Ongoing turmoil undermines Trump-era policies which benefited Netanyahu

Two-state solution now firmly back on the agenda of the international community

 Israeli prime minister  Benjamin Netanyahu shakes hands with former US president Donald Trump in the White House in Washington  after the after the unveiling of the US’s controversial Middle East peace plan in  2020.  Photograph: Michael Reynolds/EPA

Israeli prime minister Benjamin Netanyahu shakes hands with former US president Donald Trump in the White House in Washington after the after the unveiling of the US’s controversial Middle East peace plan in 2020. Photograph: Michael Reynolds/EPA

 

The ongoing violence engulfing the Israeli-occupied Palestinian territories and Palestinian communities within Israel has undermined the policies adopted by ex-US president Donald Trump to preserve Israeli prime minister Binyamin Netanyahu’s political primacy at a time of prolonged turmoil in Israel.

Trump recognised Jerusalem as Israel’s capital, shifted the US embassy from Tel Aviv to Jerusalem, and supported Israeli settlement expansion and annexation of 30 per cent of the West Bank, all issues meant to be resolved by negotiations between Palestinians and Israelis.

He defunded Unrwa, the UN agency that cares for five million Palestinian refugees and development programmes in Gaza and the West Bank, and closed the Palestinian mission in Washington.

He also persuaded the Emirates, Bahrain, Sudan and Morocco to normalise relations with Israel without the Arab quid pro quo of Israeli withdrawal from Palestinian territory conquered in 1967.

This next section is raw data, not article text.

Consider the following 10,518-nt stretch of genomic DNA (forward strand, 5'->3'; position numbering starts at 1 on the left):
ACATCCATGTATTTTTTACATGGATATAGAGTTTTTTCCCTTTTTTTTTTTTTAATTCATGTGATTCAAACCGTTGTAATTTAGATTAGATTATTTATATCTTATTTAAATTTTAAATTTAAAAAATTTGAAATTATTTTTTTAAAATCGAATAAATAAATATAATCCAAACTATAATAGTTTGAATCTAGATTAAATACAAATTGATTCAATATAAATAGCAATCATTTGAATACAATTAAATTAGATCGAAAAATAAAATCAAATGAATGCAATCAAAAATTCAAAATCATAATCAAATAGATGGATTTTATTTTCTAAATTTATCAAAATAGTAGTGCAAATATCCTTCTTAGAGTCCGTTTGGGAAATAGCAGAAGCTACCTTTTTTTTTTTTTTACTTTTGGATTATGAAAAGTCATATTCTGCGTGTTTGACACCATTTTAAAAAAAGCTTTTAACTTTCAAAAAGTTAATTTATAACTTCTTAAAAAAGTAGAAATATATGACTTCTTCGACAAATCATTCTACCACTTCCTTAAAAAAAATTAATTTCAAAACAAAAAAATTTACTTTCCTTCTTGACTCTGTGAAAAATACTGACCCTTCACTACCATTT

His policies have emboldened Netanyahu to step up settlement activity in the Sheikh Jarrah neighbourhood of occupied East Jerusalem and to curb Muslim religious observances in al-Aqsa mosque during Ramadan, setting off protests in the holy city, the West Bank, and, for the first time in 20 years, in Israel itself and drawing rocket fire from Hamas in Gaza.

Israel’s treatment of Palestinians has, once again, become a global issue at a time when the Biden administration had tried distance the US from the troubles of the Middle East.

President Joe Biden’s agenda has been disrupted on the international plane where he has been criticised for refusing to call an early halt to Israel’s Gaza offensive and on the domestic plane where progressives in his Democratic Party have introduced a resolution in Congress aimed at blocking his sale of precision guided bombs worth $735 million (€600 million) to Israel.

Furthermore, Senator Bernie Sanders has challenged Biden’s pledge to maintain an annual $3.8 billion in US military aid to Israel.

Dismissed by Trump and rejected by Netanyahu and Israeli right-wingers, the two-state solution, involving the creation of a Palestinian state alongside Israel, is back on the agenda of the international community.

Overcome divisions

At least $322 million will be needed if Gaza is to recover and millions more to prevent it from sliding deeper into poverty and desolation.

Palestinians living in Gaza, East Jerusalem, the West Bank and Israel have overcome divisions fostered by Israel and their own leaders and mounted a popular, leaderless campaign to regain their rights to self-determination and effective, unified governance which they thought they had won with the adoption of the defunct 1993 Oslo accord.

As most Palestinians in the streets these days were born after the accord was signed with grand fanfare on the White House lawn, they are no longer committed to Oslo and seek new paths to a deal that would end the occupation and allow for the establishment of an independent Palestinian state in Gaza and the West Bank with its capital in East Jerusalem.

Under pressure from their own subjects, Arab rulers who have normalised ties with Israel have had to step back and press for this objective.

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